There was a slightly cheaper option, but that one wasn’t made from recycled material (boo) and it was slightly thicker (and we wanted the added floor height to be as minimal as possible since we had to float it over our existing flooring instead of removing the old vinyl due to the presence of an asbestos liner under it). Thankfully the cork is thin too, so when it’s all said and done the cork floor should only be able a quarter of an inch higher than the hardwoods around it, and with some nice smooth low-lying transitions it shouldn’t make for any annoying toe-stubbing or baby-tripping. We’ll keep you posted on dealing with those transitions as we get there.
Ok, so being that it was now Monday morning (i.e. less than 24 hours before we left on an 11 day business / pleasure trip), we were scrambling a bit – so our pictures aren’t as thorough as we’d like. We’ll do better as we finish up the floors this week (by taking a ton more photos) since we won’t be distracted by book photoshoots, cleaning, packing, and Portland-presentation-practicing. But here’s a pic that I snapped once we got the underlayment mostly down in one side of the room (it had a sticky strip on the back of it keep it in place). The underlayment doesn’t overlap itself, it is just laid in strips right next to each other and stuck to the floor with that sticky strip that runs down the side of it. Oh and you can see how I just used a regular scissors (not Sherry’s good scissors because I know what’s good for me) to cut out the underlayment that overlapped the stone fireplace surround (a box cutter also worked well).
To help with the actual floor installation, we bought this $16 kit from Home Depot. It came with spacers (to keep that recommended 5/16″ gap around the edge), as well as a pull bar and a tapping block. Those are both to help hammer the boards into place, but since you don’t want to hammer the board directly you use the block as a buffer (you hammer the block which slightly shifts the board so there’s not a big gap/seam). And the pull bar helps with the boards closest to the wall. I’ll take pics of these in action next time so this makes more sense. Promise.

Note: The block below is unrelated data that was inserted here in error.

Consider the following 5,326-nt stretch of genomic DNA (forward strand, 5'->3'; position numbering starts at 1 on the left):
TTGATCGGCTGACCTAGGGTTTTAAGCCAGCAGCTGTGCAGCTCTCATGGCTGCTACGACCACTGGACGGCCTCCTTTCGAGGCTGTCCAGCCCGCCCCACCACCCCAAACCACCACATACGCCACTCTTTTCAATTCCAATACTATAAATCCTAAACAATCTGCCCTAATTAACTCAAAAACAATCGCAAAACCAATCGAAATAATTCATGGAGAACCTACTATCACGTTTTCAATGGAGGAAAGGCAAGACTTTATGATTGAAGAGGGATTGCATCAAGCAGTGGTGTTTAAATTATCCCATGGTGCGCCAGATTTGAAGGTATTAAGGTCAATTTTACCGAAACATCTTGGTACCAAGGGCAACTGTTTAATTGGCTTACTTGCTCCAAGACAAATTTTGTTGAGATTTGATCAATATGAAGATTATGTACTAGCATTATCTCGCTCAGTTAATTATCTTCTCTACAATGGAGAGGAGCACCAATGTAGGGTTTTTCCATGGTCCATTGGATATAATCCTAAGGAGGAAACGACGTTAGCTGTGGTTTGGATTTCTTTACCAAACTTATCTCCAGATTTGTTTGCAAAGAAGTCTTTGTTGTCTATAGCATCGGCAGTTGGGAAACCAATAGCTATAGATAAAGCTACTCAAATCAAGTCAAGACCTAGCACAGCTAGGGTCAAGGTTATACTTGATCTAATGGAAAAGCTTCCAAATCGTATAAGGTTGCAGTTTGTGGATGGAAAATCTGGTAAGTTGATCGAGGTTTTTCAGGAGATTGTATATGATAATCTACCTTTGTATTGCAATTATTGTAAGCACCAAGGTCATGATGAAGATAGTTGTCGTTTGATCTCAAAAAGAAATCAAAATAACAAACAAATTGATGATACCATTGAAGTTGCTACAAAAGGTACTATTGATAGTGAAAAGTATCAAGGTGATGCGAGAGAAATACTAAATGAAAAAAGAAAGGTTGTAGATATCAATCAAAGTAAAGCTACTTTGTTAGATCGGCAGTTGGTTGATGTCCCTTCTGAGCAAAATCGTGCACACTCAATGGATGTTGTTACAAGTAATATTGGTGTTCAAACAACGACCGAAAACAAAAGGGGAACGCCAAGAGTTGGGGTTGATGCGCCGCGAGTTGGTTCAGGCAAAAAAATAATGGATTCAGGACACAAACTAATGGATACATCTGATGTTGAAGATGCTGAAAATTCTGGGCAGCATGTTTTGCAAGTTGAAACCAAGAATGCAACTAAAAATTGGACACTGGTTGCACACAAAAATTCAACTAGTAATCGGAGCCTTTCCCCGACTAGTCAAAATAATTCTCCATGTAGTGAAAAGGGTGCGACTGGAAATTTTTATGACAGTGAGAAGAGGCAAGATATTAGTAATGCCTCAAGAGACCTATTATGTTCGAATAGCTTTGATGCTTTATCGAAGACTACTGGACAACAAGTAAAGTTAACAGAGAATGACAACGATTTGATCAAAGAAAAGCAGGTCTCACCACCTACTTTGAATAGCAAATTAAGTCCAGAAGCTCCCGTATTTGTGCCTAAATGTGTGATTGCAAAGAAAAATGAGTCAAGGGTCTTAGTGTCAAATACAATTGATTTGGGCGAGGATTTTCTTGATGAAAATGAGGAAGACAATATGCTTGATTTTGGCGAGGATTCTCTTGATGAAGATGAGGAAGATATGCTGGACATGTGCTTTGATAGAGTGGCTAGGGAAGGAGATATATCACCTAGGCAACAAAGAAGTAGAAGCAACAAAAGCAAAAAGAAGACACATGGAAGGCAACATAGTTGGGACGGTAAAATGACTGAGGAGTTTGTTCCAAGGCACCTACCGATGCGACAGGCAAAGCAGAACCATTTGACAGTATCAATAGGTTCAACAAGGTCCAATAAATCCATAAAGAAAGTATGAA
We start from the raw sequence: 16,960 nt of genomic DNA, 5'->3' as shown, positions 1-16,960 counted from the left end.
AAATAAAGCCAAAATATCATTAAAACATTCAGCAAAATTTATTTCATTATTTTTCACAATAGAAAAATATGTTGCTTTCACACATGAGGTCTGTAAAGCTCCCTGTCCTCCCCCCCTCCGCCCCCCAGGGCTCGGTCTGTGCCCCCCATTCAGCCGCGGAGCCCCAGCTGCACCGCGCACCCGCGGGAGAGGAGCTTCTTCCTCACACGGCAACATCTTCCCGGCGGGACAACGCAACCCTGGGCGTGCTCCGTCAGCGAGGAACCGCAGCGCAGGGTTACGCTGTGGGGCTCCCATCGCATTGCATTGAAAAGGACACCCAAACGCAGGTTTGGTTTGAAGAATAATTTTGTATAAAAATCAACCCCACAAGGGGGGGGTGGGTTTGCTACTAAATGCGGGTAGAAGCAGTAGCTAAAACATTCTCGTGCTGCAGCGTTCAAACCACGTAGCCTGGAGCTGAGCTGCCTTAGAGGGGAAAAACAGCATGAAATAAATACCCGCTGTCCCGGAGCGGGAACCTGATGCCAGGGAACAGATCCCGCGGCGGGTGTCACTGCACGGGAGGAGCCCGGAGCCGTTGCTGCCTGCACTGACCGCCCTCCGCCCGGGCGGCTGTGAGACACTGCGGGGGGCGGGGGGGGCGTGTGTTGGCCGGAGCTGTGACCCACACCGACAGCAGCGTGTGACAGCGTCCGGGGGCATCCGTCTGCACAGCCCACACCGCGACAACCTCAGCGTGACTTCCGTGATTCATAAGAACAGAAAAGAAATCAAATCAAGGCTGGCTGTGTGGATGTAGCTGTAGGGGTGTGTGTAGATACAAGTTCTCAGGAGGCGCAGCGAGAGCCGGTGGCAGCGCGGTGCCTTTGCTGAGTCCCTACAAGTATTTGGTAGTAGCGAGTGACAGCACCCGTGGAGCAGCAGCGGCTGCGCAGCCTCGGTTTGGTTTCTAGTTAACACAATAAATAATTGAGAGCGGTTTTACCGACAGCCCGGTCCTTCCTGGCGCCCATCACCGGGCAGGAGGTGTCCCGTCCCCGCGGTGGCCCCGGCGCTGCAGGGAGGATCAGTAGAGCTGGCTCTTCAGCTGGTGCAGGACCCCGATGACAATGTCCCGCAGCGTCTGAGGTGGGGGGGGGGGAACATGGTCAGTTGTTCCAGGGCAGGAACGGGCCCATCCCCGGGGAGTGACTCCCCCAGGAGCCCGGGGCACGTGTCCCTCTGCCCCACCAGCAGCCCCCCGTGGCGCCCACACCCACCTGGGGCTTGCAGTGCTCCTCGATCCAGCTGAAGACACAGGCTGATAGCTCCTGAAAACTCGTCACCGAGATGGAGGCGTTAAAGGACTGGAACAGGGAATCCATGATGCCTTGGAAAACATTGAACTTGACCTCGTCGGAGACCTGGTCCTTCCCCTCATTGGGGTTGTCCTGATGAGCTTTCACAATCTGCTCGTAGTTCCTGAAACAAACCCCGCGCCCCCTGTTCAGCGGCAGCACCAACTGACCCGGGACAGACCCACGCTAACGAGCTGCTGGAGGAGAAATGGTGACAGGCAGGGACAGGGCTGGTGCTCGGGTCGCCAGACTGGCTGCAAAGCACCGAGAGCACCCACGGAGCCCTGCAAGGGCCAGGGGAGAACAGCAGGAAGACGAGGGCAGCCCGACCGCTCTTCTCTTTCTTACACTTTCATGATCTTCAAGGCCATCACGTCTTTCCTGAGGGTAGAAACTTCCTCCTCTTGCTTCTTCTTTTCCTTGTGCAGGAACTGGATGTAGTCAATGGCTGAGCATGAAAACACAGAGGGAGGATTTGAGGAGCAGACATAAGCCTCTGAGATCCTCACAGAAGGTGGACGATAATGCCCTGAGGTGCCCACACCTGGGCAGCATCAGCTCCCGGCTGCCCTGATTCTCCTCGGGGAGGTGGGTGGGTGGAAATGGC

The process was pretty slow going at first, mainly because almost all of our first few pieces required cuts. But at least it was good to get them out of the way.
Some of the instructions I read suggested cutting with a jigsaw, but I figured my table saw would make straighter cuts so I lugged it up to the carport to make my many (many) cuts more convenient. It worked really well.
Even after we got around the fireplace, we still had to cut the board at the start of each row (or “course” to use flooring lingo). We staggered each row/course because (1) it makes the whole floating floor stronger by offsetting the joints and (2) it makes it look more like a traditional hardwood floor. My boards were 36″ long, so we offset the courses by 12″ each. See the staggered edge below?
Even with those initial staggered cuts, it was pretty fast snapping in a whole row of whole pieces. In other words: cuts took a lot longer, and snapping whole pieces in was a breeze. I think all-in-all this whole section took us about five hours to do. We hoped to get more done in that time (our initial goal had been to finish the whole behind-the-peninsula section of the kitchen before leaving) but we got distracted by a morning snowstorm, a lunchtime wrap-up meeting with the book photographer, and eventually got caught up trying to pack for Portland and Hawaii (packing for ourselves took ten minutes, but packing for Clara took a little longer – and our flight was so early on Tuesday we couldn’t leave anything for that morning).
But as Sherry mentioned on Friday, having the floor started only makes it easier to get it finished this week. So our new goal is to have pictures of a completed floor by the end of the week (we’re actually gunning for finishing Wednesday night or very early Thursday morning so we can have the pics up on time for a Thursday morning post). We’ll be sure to take some time to snap better photos of the actual process too (imagine that!). Now that we’ve done around 30% of the floor (we’re doing the laundry room too) it shouldn’t be too hard. Wait, were those famous last words? We’ll just leave it at: we’re cautiously optimistic that we’ll get ‘er done!
What have you guys been up to lately? I’m not one to get all mushy, but we missed you guys last week. Any flooring projects going on? Do you like to leave the house perfectly clean before embarking on a big trip or start something and leave it half-done to greet you when you return?